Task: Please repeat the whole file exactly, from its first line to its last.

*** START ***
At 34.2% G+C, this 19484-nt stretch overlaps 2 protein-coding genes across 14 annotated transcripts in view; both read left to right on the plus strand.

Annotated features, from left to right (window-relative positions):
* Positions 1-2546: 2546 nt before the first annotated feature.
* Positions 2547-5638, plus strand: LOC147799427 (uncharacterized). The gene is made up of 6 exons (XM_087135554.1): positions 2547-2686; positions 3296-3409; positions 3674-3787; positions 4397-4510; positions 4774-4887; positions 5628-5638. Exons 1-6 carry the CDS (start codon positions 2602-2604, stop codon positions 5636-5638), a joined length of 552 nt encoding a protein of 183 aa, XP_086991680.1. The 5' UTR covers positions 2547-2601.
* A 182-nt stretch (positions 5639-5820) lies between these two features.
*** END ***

At 34.2% G+C, this 19484-nt stretch overlaps 2 protein-coding genes across 14 annotated transcripts in view; both read left to right on the plus strand.

Annotated features, from left to right (window-relative positions):
* Positions 1-2546: 2546 nt before the first annotated feature.
* Positions 2547-5638, plus strand: LOC147799427 (uncharacterized). The gene is made up of 6 exons (XM_087135554.1): positions 2547-2686; positions 3296-3409; positions 3674-3787; positions 4397-4510; positions 4774-4887; positions 5628-5638. Exons 1-6 carry the CDS (start codon positions 2602-2604, stop codon positions 5636-5638), a joined length of 552 nt encoding a protein of 183 aa, XP_086991680.1. The 5' UTR covers positions 2547-2601.
* A 182-nt stretch (positions 5639-5820) lies between these two features.